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Old 13.09.2017, 22:49
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Re: What is this socket type; for cookers?

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- You have not yet answered the question about the fuse

Your 32A wallsocket might have a fuse of 16/20/25/32A If you don't know this you also don't know what to buy.
Aha! Now I'm catching up. To be painfully obvious for an electrics dullard like me - although the wallsocket might be rated to 32A, my apartment's fuse could be 16A and so any 16A+ cooker would blow the fuse? So, I should go check what current rating the kitchen's fuse in my fusebox is and then match the cooker I buy to this rating.

If this is all correct, great. If not, please correct me. My question of what an electrician will think of this still stands - assuming an appropriate cooker is found, will connecting it up to this wallsocket be a simple enough job?

Appreciate all the posts on this, you're helping me out a lot here!
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  #22  
Old 13.09.2017, 22:54
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Re: What is this socket type; for cookers?

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Aha! Now I'm catching up. To be painfully obvious for an electrics dullard like me - although the wallsocket might be rated to 32A, my apartment's fuse could be 16A and so any 16A+ cooker would blow the fuse? So, I should go check what current rating the kitchen's fuse in my fusebox is and then match the cooker I buy to this rating.

If this is all correct, great. If not, please correct me. My question of what an electrician will think of this still stands - assuming an appropriate cooker is found, will connecting it up to this wallsocket be a simple enough job?

Appreciate all the posts on this, you're helping me out a lot here!
I presume you are renting. If so, ask your landlord if the plug is for a cooker, and why on earth he didn't supply a 2 phase +N plug, like most kitchen appliances use. Landi may have a had a special offer on them...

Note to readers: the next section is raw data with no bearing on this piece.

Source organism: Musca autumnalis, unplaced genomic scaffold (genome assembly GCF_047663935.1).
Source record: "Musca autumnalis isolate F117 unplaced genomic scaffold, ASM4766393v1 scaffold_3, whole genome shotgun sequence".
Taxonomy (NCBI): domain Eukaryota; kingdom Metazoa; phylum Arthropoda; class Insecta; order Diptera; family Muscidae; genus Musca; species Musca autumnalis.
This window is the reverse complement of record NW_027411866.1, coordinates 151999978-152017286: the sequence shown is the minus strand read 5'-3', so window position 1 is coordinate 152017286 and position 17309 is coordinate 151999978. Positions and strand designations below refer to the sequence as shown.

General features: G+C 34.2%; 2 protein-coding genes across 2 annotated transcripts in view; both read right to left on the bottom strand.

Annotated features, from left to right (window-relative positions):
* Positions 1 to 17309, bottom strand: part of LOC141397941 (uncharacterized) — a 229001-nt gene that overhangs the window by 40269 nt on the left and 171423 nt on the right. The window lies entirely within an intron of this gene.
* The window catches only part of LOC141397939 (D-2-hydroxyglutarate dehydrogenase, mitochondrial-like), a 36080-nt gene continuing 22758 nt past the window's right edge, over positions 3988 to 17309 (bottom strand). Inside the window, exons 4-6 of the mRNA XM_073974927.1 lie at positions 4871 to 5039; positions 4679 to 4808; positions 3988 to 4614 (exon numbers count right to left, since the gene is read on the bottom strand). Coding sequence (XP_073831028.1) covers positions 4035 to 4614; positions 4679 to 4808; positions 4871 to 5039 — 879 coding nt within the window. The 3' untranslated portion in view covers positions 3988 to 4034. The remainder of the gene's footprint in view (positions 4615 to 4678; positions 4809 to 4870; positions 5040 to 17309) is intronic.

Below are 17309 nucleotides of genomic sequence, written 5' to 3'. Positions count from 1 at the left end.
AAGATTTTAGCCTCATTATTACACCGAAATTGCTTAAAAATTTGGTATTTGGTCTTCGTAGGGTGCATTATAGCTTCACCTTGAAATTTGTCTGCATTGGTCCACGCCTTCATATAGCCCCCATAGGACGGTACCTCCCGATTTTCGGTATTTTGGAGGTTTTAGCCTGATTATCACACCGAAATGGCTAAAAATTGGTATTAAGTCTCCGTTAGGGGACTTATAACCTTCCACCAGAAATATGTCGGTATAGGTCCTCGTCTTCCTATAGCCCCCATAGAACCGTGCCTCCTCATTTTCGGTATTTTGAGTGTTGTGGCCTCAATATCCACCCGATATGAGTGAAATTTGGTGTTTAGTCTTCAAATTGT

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  #23  
Old 14.09.2017, 00:38
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Re: What is this socket type; for cookers?

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What ruling?

You can buy any service you like here.

Tom
I realise it's hard to impossible to find rulings on what is allowed (since they often don't exist)

I was hoping that some rulings would be somewhere which state what maximum would be allowed in for example an apartment.
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  #24  
Old 14.09.2017, 00:44
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Re: What is this socket type; for cookers?

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Aha! Now I'm catching up. To be painfully obvious for an electrics dullard like me - although the wallsocket might be rated to 32A, my apartment's fuse could be 16A and so any 16A+ cooker would blow the fuse? So, I should go check what current rating the kitchen's fuse in my fusebox is and then match the cooker I buy to this rating.

If this is all correct, great. If not, please correct me. My question of what an electrician will think of this still stands - assuming an appropriate cooker is found, will connecting it up to this wallsocket be a simple enough job?

Appreciate all the posts on this, you're helping me out a lot here!
If your cooker can work on 1phase it will work, the electrician simply hooks up a plug to the cooker, perhaps sets the bridges in the cooker to have it set for 1 Phase and plugs it in.

Your cooker should not exceed what maximum can be delivered to it. And if your fuse would be lower than what's needed, then a bigger fuse might be a solution if the rest of the installation allows such.

If your fuse is 16A, then best to call the landlord and see for a solution to get something bigger. Since cooking on 16A/230V is in my opinion a disaster.

But perhaps it's 32A, which makes it easy to choose one, and easy to install one.
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cooker, geneva, plug, socket, wiring




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